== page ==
DIversité - Adaptation - DEveloppement des plantes

 

In a world context of overconsumption of nitrogen fertilizers leading to environmental damages, the study of nitrogen-fixing symbioses is a major issue, in both non-legumes and legumes. Nitrogen is a key element in plants, and in spite of huge amounts of nitrogen in the atmosphere (78% of dinitrogen), its availability is one of the major limiting factor for plant growth, specially in several Southern countries.

The research project of the team focusses on Casuarina glauca, a tropical tree growing in semi-arid and arid areas, that has the ability to develop nitrogen fixing nodules (also referred as « actinorhiza ») following a symbiotic interaction with the soil actinobacteria Frankia. Studies aim to decipher the molecular mechanisms underlying the actinorhizal symbiosis, with a major focus on the early stages of the dialogue between the host plant and the microorganism.

 

To reach this objective, two major issues are under investigation:

·      The first concerns the symbiotic signals secreted by the microorganism Frankia that are necessary for the symbiotic interaction. Recent data suggest that the actinobacterial molecules are different from the Nod factors synthetized by most rhizobial strains and necessary for the infection and the nodulation process in legumes.

·      The second issue is to isolate key plant genes involved in the perception and transduction of the symbiotic signaling molecules emitted by the microorganism Frankia. Our data have established that some of these symbiotic genes are shared by the three main root endosymbioses: Frankia-actinorhizal plants, legume-Rhizobium, and endomycorrhizal symbiosis.

In the long term, these findings which revealed a "common symbiotic pathway", will allow to develop strategies to transfer nitrogen-fixing symbiotic ability to cereals such as rice that lack the ability to develop nitrogen fixing nodules.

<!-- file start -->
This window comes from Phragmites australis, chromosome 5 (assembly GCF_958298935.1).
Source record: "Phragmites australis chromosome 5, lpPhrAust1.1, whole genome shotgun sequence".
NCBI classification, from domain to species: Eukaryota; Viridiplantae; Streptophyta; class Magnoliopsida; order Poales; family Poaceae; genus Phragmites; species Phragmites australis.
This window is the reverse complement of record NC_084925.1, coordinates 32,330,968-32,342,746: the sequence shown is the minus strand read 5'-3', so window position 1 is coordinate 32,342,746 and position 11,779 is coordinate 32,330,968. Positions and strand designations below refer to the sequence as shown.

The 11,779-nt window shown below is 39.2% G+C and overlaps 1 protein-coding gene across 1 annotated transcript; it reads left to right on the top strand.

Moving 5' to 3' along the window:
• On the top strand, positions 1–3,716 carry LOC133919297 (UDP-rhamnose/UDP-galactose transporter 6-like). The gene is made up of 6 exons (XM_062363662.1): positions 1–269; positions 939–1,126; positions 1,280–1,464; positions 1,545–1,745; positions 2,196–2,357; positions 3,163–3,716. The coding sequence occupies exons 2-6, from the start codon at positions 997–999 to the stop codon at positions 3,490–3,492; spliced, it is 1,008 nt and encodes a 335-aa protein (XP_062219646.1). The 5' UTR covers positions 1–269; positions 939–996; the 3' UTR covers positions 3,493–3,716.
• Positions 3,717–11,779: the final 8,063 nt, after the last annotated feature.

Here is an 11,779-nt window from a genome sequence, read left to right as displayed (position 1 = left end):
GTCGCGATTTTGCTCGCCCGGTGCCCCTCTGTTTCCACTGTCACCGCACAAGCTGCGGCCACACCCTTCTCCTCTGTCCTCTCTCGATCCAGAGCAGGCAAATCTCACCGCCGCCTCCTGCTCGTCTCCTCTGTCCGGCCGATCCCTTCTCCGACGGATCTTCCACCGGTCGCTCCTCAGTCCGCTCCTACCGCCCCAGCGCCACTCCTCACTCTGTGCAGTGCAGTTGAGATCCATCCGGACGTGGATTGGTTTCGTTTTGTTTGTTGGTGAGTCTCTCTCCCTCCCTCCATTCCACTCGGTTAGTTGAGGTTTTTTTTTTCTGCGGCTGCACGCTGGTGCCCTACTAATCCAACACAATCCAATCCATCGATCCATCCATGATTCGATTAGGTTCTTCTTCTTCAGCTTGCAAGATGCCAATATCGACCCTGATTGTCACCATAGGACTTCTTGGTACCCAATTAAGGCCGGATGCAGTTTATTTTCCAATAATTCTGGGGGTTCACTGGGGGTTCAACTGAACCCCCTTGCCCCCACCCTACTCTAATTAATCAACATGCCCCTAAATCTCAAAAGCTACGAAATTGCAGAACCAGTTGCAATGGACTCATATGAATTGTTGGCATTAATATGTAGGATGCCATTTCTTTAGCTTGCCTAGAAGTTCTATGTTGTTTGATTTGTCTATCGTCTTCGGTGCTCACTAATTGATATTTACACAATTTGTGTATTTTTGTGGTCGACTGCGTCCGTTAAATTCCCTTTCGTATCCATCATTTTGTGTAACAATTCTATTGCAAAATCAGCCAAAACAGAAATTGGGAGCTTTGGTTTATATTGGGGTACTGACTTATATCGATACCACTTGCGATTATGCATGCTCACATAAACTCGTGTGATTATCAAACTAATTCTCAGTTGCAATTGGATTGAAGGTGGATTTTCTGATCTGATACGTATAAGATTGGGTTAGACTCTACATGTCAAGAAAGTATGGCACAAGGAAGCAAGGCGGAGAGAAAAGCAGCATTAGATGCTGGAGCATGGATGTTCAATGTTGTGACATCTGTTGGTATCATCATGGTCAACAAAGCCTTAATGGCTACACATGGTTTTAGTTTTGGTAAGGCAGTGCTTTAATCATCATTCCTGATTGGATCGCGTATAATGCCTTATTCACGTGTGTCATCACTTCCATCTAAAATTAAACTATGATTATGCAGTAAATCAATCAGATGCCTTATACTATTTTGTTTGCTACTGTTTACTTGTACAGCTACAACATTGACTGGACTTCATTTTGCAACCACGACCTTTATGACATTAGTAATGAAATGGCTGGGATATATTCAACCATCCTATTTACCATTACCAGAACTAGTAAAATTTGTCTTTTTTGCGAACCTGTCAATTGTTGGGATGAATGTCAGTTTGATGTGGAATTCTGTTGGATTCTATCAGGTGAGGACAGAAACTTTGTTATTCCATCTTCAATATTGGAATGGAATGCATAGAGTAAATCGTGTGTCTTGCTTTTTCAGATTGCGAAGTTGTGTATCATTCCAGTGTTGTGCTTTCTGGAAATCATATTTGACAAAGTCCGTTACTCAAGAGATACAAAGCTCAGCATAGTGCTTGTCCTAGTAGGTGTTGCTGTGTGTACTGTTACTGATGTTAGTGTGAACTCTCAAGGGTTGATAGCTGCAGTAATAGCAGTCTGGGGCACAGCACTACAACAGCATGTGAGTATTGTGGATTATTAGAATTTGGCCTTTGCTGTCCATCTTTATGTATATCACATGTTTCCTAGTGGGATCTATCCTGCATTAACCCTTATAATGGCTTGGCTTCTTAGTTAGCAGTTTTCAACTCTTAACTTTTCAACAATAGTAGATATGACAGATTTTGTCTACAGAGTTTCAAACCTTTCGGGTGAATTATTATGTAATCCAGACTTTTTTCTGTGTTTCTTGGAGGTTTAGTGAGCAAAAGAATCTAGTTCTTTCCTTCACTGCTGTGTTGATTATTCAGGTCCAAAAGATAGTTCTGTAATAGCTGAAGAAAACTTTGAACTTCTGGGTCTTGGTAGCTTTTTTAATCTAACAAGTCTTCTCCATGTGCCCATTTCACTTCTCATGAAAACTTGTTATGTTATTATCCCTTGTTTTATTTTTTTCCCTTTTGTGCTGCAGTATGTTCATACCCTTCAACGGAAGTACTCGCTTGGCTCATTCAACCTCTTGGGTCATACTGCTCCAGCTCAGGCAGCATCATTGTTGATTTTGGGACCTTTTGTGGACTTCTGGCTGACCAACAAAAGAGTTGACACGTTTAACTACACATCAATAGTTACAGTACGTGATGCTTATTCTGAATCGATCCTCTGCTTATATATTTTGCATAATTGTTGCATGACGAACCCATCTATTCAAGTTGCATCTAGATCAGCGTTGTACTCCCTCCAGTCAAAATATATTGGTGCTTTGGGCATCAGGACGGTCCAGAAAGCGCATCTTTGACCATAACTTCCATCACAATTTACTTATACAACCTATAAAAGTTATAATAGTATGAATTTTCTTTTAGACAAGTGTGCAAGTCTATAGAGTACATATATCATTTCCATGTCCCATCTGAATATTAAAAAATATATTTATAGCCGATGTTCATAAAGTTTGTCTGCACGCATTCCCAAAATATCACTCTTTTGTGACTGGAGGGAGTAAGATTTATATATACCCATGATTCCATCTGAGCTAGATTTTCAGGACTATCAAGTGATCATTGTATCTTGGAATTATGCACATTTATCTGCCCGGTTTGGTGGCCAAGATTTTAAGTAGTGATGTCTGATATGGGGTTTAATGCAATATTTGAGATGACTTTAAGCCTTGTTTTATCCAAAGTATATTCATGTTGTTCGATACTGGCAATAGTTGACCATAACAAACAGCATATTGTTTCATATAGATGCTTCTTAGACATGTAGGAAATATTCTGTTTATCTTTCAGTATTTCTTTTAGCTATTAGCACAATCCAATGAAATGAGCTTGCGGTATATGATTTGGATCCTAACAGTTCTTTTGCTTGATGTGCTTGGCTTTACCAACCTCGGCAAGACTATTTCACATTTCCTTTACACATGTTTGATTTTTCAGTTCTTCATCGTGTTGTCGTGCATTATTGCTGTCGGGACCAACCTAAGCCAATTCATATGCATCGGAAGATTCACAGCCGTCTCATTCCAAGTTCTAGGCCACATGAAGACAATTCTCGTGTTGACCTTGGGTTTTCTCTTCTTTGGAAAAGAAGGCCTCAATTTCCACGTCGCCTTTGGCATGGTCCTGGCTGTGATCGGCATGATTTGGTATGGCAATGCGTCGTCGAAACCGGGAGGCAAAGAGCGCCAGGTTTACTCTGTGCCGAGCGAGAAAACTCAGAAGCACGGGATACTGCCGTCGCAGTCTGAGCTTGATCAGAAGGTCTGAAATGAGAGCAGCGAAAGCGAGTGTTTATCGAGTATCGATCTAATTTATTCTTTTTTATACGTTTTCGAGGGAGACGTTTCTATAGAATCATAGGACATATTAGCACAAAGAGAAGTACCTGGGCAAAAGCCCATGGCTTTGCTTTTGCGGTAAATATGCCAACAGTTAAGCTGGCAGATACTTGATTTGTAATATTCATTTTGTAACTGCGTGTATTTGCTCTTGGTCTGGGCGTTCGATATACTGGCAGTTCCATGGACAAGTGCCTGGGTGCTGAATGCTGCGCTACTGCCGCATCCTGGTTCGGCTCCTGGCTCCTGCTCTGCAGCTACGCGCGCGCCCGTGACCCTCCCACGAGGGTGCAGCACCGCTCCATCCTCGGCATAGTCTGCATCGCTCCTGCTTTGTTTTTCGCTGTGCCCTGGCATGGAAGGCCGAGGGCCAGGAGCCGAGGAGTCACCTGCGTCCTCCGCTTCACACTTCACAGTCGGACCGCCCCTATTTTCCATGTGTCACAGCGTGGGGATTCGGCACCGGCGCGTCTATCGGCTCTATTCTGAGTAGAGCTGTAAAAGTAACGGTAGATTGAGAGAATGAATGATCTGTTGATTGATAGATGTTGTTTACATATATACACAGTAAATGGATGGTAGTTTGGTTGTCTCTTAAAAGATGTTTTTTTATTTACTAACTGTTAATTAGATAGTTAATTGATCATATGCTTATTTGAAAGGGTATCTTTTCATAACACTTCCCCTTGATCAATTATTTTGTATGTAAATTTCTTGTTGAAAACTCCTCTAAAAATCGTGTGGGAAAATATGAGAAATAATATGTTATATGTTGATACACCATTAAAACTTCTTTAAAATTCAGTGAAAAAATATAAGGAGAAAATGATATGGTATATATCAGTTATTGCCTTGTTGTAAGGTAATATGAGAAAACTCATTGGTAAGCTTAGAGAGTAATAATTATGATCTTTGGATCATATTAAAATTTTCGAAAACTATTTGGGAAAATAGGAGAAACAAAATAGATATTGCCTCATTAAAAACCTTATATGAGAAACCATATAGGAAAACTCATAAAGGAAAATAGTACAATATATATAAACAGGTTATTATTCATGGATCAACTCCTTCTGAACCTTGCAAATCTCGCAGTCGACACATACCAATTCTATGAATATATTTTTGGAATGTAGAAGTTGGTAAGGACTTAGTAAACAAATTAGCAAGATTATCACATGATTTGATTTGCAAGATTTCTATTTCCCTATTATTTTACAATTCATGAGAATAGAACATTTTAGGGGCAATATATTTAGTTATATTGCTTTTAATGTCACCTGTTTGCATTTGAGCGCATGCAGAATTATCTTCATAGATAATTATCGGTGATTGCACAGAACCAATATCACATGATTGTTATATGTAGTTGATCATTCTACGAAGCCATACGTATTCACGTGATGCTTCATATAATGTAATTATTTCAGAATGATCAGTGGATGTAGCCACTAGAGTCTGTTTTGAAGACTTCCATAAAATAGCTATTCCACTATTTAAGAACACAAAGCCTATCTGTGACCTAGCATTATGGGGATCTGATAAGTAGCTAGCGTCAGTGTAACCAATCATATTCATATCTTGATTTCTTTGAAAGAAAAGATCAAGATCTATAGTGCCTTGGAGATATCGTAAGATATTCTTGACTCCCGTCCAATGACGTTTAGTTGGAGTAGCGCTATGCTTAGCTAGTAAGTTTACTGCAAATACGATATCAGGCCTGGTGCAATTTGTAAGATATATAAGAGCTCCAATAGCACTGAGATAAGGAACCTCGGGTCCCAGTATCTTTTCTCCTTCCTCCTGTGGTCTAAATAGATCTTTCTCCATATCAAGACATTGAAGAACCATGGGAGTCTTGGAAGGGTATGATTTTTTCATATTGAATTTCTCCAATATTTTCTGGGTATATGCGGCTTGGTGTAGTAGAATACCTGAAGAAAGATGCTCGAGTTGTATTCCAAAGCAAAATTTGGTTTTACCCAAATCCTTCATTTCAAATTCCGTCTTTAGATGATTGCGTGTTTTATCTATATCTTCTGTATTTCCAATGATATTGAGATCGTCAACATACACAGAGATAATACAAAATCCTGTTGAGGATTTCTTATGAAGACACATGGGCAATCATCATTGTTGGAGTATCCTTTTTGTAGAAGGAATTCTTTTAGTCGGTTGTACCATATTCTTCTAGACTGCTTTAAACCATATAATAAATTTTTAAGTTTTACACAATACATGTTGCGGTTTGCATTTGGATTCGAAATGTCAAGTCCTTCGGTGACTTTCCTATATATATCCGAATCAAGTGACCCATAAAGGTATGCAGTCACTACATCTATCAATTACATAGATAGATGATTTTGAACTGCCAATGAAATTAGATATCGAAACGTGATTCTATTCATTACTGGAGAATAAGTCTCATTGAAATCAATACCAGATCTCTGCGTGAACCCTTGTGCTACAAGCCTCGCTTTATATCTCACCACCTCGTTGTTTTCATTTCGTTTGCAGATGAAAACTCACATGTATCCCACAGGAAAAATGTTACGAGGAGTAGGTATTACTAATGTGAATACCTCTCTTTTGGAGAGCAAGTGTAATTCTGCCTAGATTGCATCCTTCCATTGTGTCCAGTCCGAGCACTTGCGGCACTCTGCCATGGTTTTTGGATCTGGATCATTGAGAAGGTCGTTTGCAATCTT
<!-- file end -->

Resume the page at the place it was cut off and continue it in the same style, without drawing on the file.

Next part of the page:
Casuarina glauca as an actinorhizal model plant

The Rhizogenesis team’s research project is centered on the tropical actinorhizal tree C. glauca. This species was chosen because molecular tools and genetic transformation procedures can be used for the functional characterization of key genes involved in the symbiotic interaction and because of its environmental value in Southern countriessuc as Senegal, Egypt, India or China.

In addition to their ability to enrich soils in nitrogen and organic matter, like most plants, casuarina trees can also develop a symbiotic association with soil mycorrhizal fungi. This interaction improves mineral nutrition, in particular phosphorous nutrition and improves water uptake. In addition, in conditions of iron and/or phosphorous deficiency, some casuarina species - including C. glauca - produce closely spaced short lateral roots called proteoid roots to increase the uptake of some minerals such as iron and phosphorous, which are poorly soluble in the soil.

 

Understanding the molecular basis for Casuarina root plasticity and its ability to thrive on poor soils is a major research topic in agronomy.

 

 

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